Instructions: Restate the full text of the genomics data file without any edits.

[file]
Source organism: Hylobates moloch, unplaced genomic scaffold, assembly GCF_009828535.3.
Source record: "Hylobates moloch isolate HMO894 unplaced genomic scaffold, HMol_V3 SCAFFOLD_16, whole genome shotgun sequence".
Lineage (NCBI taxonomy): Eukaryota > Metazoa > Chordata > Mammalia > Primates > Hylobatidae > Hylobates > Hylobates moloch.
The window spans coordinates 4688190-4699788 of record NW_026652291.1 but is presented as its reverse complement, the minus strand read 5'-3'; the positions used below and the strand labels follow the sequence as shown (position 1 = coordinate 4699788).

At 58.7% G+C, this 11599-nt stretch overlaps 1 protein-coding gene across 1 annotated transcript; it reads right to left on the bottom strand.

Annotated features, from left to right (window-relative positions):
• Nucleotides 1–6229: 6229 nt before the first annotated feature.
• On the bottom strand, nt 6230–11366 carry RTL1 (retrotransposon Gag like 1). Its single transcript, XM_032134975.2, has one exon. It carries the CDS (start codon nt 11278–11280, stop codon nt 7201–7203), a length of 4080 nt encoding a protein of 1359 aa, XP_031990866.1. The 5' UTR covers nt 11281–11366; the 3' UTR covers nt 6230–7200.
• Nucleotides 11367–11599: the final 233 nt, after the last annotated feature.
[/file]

Source organism: Hylobates moloch, unplaced genomic scaffold, assembly GCF_009828535.3.
Source record: "Hylobates moloch isolate HMO894 unplaced genomic scaffold, HMol_V3 SCAFFOLD_16, whole genome shotgun sequence".
Lineage (NCBI taxonomy): Eukaryota > Metazoa > Chordata > Mammalia > Primates > Hylobatidae > Hylobates > Hylobates moloch.
The window spans coordinates 4688190-4699788 of record NW_026652291.1 but is presented as its reverse complement, the minus strand read 5'-3'; the positions used below and the strand labels follow the sequence as shown (position 1 = coordinate 4699788).

At 58.7% G+C, this 11599-nt stretch overlaps 1 protein-coding gene across 1 annotated transcript; it reads right to left on the bottom strand.

Annotated features, from left to right (window-relative positions):
• Nucleotides 1–6229: 6229 nt before the first annotated feature.
• On the bottom strand, nt 6230–11366 carry RTL1 (retrotransposon Gag like 1). Its single transcript, XM_032134975.2, has one exon. It carries the CDS (start codon nt 11278–11280, stop codon nt 7201–7203), a length of 4080 nt encoding a protein of 1359 aa, XP_031990866.1. The 5' UTR covers nt 11281–11366; the 3' UTR covers nt 6230–7200.
• Nucleotides 11367–11599: the final 233 nt, after the last annotated feature.